The "cabal" of Vice President Cheney, Secretary of Defense Rumsfeld, and their associates that Lawrence B. Wilkerson, former chief of staff to Secretary of State Colin L. Powell, recently spoke and then wrote about -- "Its insular and secret workings were efficient and swift, not unlike the decision-making one would associate more with a dictatorship than a democracy." -- dealt with the media that wasn't theirs and the government bureaucracy that wasn't theirs in similar ways via those big three: pacification, sidelining, and punishment. Whether it was the hated CIA or the much-loathed State Department, they set up their own small, enclosed structures for governing and attempted to shove the rest of them out into the cold. And again they were remarkably successful -- for a while. (Nixon, too, took a stab at setting up a shadow government, loyal only to him, including, of course, those famous "plumbers.")
In fact, the same cast of Bush administration characters dealt with the world in a similar manner. They buckled on their armor, raised their cruise missiles, broke their treaties, distained anything that passed for multinationalism or had the letters "U" or "N" in it, unpacked their dictionaries to redefine the nature of torture and international relations, proclaimed world domination to be their modest goal -- and, armed to the teeth, sallied forth with their allied corporations in the name of everything good to ransack the globe (and punish any country or government that dared get in their way). In this course, they were regularly called "unilateralists."
In all their guises -- in relation to the media, the federal bureaucracy, and other countries -- they actually were dominating isolationists. They took a once honorable Republican heartland tradition -- isolationism -- turned it on its head and thrust it into the world. They acted in Iraq and elsewhere as armed imperial isolationists. Where the elder Bush and Bill Clinton were multinationalists and globalizers; they were ultra-nationalists and militarists, focused only on the military solution to any problem -- and damn the torpedoes, full speed ahead!
But when you are a cabal, using such close-to-the-breast, not to say mom-and-pop, methods of ruling, and you falter, whether in Iraq or at home, unilateralism becomes weakness. And when it turns out that what you rule is the "last superpower" and you've sidelined, pacified, or punished large numbers of people in the vast, interlocking worlds of the governmental bureaucracy and the media, your enemies still retain the power to strike back.
When something closer to the full story of our moment is known, I suspect we'll see more clearly just how the bureaucracy began to do so (along with, as in this week's New Yorker magazine in the person of Brent Scowcroft, the old multinational ruling elite). In the meantime, it's clear that what the potential implosion moment awaited was the perfect storm of events now upon us. If this moment were to be traced back to its origins, I would, for the time being, pick the spring of this year as my starting point and give the mainstream media -- anxious, resentful, bitter, cowed, losing audience, and cutting staff -- their due. The Bush slide has been a long, slow one, as the opinion polls indicate; but like that famed moss-less rolling stone, it picked up speed last spring as the President's approval ratings slipped below 50 percent, and then in the ensuing months plunged near or below 40 percent, putting him at the edge of free-fall.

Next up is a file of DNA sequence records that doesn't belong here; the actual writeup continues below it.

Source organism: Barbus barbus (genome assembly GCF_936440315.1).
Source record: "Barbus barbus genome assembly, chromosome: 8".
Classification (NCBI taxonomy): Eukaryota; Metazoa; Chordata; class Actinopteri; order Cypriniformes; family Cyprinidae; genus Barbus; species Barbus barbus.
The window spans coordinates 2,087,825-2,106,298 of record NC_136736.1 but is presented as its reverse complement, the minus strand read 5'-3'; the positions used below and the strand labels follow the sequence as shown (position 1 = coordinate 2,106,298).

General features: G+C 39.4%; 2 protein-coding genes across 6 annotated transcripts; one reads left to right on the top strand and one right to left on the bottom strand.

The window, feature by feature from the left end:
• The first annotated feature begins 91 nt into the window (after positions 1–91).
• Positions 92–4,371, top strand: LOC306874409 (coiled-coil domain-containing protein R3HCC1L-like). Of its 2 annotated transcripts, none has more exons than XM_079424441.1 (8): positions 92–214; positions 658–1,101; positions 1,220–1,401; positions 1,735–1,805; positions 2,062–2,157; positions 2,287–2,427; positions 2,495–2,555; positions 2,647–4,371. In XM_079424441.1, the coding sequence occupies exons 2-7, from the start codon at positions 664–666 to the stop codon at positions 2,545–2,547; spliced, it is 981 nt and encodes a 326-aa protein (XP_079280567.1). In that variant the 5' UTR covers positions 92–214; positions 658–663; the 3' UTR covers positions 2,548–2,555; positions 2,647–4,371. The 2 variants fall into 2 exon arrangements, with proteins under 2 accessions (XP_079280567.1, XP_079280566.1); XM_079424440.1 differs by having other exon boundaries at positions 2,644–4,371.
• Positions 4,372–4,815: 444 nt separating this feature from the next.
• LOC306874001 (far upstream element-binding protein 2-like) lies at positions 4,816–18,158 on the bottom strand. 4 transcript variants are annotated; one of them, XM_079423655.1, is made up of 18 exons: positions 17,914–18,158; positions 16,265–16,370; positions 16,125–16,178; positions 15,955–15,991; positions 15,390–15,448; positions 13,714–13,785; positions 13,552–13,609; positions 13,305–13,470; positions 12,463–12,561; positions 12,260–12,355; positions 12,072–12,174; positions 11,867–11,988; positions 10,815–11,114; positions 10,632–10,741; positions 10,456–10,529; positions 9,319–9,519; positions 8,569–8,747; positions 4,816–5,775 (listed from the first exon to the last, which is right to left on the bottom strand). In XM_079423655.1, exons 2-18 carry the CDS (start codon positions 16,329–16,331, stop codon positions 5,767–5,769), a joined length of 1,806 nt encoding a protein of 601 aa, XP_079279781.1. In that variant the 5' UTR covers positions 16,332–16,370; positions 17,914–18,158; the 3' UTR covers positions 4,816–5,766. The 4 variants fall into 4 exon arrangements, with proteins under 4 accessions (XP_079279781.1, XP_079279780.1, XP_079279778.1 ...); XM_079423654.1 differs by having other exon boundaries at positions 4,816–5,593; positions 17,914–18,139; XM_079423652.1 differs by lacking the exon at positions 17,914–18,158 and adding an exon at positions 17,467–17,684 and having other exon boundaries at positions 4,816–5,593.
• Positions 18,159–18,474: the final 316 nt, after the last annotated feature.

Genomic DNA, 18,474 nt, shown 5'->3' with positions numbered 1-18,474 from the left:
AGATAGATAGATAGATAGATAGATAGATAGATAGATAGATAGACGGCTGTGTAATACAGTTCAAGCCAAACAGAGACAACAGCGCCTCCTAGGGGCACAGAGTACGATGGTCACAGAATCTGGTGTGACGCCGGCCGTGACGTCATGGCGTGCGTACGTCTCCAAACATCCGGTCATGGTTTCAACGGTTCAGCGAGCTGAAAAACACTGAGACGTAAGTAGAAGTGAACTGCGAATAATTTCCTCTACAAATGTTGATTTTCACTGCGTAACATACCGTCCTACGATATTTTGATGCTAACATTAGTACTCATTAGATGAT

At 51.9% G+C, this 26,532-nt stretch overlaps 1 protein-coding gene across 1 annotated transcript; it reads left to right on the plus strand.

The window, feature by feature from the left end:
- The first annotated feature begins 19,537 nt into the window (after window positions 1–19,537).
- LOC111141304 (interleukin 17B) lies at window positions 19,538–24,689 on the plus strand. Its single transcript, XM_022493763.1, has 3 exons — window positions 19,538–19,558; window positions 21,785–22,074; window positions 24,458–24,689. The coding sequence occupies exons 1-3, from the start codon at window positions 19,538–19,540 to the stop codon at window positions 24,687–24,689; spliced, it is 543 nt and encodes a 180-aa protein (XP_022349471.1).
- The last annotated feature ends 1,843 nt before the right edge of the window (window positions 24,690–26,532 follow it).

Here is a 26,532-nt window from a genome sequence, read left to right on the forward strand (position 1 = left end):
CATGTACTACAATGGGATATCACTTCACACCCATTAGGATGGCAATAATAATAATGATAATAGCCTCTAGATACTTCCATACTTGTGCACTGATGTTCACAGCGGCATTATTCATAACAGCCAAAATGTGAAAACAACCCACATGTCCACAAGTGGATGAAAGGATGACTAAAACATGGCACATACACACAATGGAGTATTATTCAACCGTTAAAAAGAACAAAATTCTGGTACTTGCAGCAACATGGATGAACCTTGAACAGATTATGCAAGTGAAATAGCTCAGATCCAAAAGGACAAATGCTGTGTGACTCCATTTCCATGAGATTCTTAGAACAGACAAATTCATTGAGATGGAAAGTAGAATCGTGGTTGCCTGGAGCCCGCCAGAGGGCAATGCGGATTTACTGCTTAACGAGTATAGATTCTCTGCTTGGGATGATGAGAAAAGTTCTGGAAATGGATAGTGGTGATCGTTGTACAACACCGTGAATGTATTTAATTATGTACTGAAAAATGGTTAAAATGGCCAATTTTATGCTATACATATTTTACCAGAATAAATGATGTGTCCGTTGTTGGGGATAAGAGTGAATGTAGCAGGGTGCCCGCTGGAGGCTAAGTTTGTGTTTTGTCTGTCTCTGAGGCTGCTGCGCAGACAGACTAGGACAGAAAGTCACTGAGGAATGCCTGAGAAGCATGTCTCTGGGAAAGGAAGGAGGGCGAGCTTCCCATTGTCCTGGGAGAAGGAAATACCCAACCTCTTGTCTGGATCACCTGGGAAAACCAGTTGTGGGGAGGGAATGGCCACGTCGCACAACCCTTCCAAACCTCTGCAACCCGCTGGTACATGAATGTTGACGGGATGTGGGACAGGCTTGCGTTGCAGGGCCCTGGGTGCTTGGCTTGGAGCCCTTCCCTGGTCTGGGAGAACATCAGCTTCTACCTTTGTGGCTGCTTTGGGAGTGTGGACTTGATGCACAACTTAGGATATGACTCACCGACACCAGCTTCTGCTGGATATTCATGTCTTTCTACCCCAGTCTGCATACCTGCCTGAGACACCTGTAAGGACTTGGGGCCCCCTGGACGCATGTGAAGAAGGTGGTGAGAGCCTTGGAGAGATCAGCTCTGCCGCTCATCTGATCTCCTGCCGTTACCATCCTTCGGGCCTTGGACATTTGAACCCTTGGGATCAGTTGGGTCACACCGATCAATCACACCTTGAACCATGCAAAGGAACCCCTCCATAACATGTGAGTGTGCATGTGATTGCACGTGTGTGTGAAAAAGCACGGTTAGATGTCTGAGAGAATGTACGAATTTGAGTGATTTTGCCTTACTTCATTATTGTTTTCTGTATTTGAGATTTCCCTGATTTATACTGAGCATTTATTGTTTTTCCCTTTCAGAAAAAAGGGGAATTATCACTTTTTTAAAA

If there's one thing that this administration and Washington journalists have in common, it's that both groups parse opinion polls obsessively; so both saw the signs of administration polling softness and of a President, just into a second term, who should have been triumphant but was failing in his attempt to spend what he called his "political capital" on social security "reform."
Vulnerability, it gets the blood roaring, especially when it seeps from an administration so long feared and admired as the "most disciplined" and "most secretive" in memory, an administration whose highest officials (as the Plame case showed) regularly whacked their opponents with anything at hand and then called on their media allies, always in full-battle-mode, for support. Probably the key moment of weakness came in August, when Cindy Sheehan ended up in that famed ditch at the side of a road in Crawford, Texas, and the President and his men -- undoubtedly feeling their new-found vulnerability, anxious over an Iraq War gone wrong and the protesting mother of a dead soldier so near at hand -- blinked.
In their former mode, they would undoubtedly have swept her away in some fashion; instead, they faltered and sent out not the Secret Service or some minor bureaucrat, but two of the President's top men, National Security Adviser Stephen Hadley and Deputy Chief of Staff Joe Hagin. For forty-five minutes, they negotiated over her demand to meet George Bush the way you might with a recalcitrant foreign head of state -- and then she just sent them back, insisting she would wait where she was to get the President's explanation for her son's death.
Trapped in no-news Crawford with a President always determined to offer them less than nothing, hardened by an administration whose objective for any media outlet not its own was only "rollback," and sympathetic to a grieving mother from Bush's war, reporters found themselves with an irresistible story, ratified as important by the administration, at a moment when they could actually run with it -- and they headed down the road.